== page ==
Autumn Chen cowered in the darkness of the coat closet. She had witnessed a scene right out of a bloody horror movie, but tried to believe that it was only a bad nightmare.
As usual, Autumn came early to catch a glimpse of Taylor Holloway. She stood in the shadows of the parlor doorway and watched Taylor play the piano, a Beethoven sonata, while an old man in a strange outfit looked on. Then the nightmare began. The old man came up behind Taylor and slit his throat with some kind of long needle that extended from the lace cuff of his shirt sleeve. As blood poured from Taylor’s open throat, the old man began to drink it as if it were only water. Autumn gagged and ran into the closet.
Now she prayed that Ellen would return and call the police. In the meantime, she would stay right here, a hidden witness to a gruesome murder. Shock still kept Autumn from feeling anything akin to grief and sorrow for Taylor Holloway. Only two days before, she had bought a new dress in order to catch his attention at Jen Brillstein’s party tomorrow night. But Taylor wouldn’t be at the party. He wouldn’t be anywhere from now on.
Then again, perhaps Autumn had been dreaming it all, but if so, she couldn’t make herself wake up no matter how hard she tried. She squeezed shut her eyes and counted to twenty, hoping beyond hope that she would find herself back in her bedroom, in her bed. But no, when she opened her eyes she saw nothing but the cloying darkness of the closet and smelled the sickening aroma of moth balls. Her body continued to shiver, her clothes wet with the sweat of fear.
She wanted desperately to call her mother on her cellphone, but Autumn had left her phone in her backpack, the pack and her violin case now resting on the foyer table. Oh, my God! If the old man spotted her things, he would know someone else had been in the house! Perhaps he was searching for her now, although Autumn heard nothing, hadn’t heard a thing since she came in here. Should she dare open the door a crack and peak out? Maybe she could make a run for it...
Suddenly, she heard Ellen’s voice, not raised in alarm but in a normal, steady tone as if speaking to one of her students. Autumn strained to hear the words but caught only snatches of conversation.
“Now what...we can do...put us in danger...” Was Ellen speaking to the old man, the killer, or to a police officer she had summoned when she discovered the grisly murder? But it didn’t matter. Ellen was here! That’s all the mattered!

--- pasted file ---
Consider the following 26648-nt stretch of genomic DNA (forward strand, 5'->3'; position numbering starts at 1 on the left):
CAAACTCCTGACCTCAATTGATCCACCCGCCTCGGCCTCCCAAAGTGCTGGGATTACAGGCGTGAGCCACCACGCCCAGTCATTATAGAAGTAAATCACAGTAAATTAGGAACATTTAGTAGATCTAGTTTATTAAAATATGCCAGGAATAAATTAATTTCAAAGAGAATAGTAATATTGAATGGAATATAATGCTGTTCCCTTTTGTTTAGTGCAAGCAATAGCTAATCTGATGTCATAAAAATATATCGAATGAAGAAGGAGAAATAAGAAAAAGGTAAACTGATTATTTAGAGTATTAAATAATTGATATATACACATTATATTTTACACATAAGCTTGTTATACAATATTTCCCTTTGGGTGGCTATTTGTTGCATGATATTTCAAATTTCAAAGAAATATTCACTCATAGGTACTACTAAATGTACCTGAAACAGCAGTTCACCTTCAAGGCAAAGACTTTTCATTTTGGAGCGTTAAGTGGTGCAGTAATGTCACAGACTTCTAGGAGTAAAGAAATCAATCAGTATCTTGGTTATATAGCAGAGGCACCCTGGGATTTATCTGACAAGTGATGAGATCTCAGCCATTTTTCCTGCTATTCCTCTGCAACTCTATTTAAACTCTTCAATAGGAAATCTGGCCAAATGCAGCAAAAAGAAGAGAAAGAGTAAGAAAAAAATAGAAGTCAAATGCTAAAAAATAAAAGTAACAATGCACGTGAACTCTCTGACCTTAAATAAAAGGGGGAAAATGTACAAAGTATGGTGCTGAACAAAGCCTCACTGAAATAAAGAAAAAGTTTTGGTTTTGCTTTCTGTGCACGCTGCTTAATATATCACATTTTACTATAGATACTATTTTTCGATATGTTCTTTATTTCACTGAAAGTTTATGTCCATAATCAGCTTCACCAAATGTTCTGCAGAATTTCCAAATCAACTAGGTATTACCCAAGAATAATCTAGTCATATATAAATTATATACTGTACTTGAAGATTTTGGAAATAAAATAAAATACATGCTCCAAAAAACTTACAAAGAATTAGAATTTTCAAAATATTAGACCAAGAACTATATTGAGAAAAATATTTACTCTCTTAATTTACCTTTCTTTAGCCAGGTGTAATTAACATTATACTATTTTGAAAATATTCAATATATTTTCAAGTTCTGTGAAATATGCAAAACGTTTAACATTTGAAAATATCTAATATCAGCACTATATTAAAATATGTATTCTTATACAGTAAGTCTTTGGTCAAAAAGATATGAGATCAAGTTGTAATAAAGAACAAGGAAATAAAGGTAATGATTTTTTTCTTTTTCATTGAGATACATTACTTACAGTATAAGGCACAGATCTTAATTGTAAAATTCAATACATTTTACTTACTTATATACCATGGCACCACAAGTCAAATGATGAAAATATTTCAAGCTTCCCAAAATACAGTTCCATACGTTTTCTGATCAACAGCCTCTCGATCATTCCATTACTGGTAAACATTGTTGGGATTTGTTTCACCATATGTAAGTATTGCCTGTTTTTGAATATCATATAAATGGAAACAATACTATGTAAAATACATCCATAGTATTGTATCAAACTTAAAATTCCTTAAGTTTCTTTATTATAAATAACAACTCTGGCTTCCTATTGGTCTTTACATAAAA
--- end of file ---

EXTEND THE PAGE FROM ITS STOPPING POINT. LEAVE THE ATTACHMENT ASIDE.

Opening the door, Autumn ventured out and took a few steps into the hall. When she saw Ellen standing at the parlor doorway, she called out her teacher’s name, her voice sounding strained and pitiful. As Ellen turned and spotted her pupil, she immediately ran to Autumn and folded the girl in her embrace.
“Oh, darling!” Ellen exclaimed. “How long have you been here?”
“Since...since...I saw...that old man...kill...” Autumn could say no more as shock overwhelmed her. She began to cry, her right cheek pressed against Ellen’s soft bosom. She knew she stained her teacher’s pretty sweater with her tears but she couldn’t help it.
“So you saw what happened,” Ellen finished for her. “Oh, my darling, how horrible! But the old man you saw is gone now, and the police will be here soon. Come, I’ll take you to the kitchen and give you a cup of nice hot tea.”
Still in Ellen’s embrace, Autumn walked with her to the kitchen where Ellen eased her down on a chair next to the kitchen table. But as she released Autumn from her arms, the girl clung to her in desperation. “Don’t leave me, Ellen!” she pleaded, her almond eyes ablaze with a new wave of terror. “He’ll get me, and you, too!”
“No, no, darling.” With a gentle hand, Ellen stroked the girl’s long and shiny blue-black hair. “It’s all right now. There’s no more danger. Let me get you that cup of tea to help calm you down. Just sit here and I’ll be right back.”
Reluctantly, Autumn allowed her teacher to go. Ellen went to retrieve a clean dish towel and offered it to her student. As Autumn cried softly into the towel, Ellen slipped out of the kitchen and quickly ran upstairs to the bathroom. She kept a small bottle of the opiate Narcanol in the medicine cabinet. Mixed with the tea, the drug would put Autumn to sleep for awhile. Ellen couldn’t allow her student to leave...not now, perhaps not ever. The girl had witnessed too much.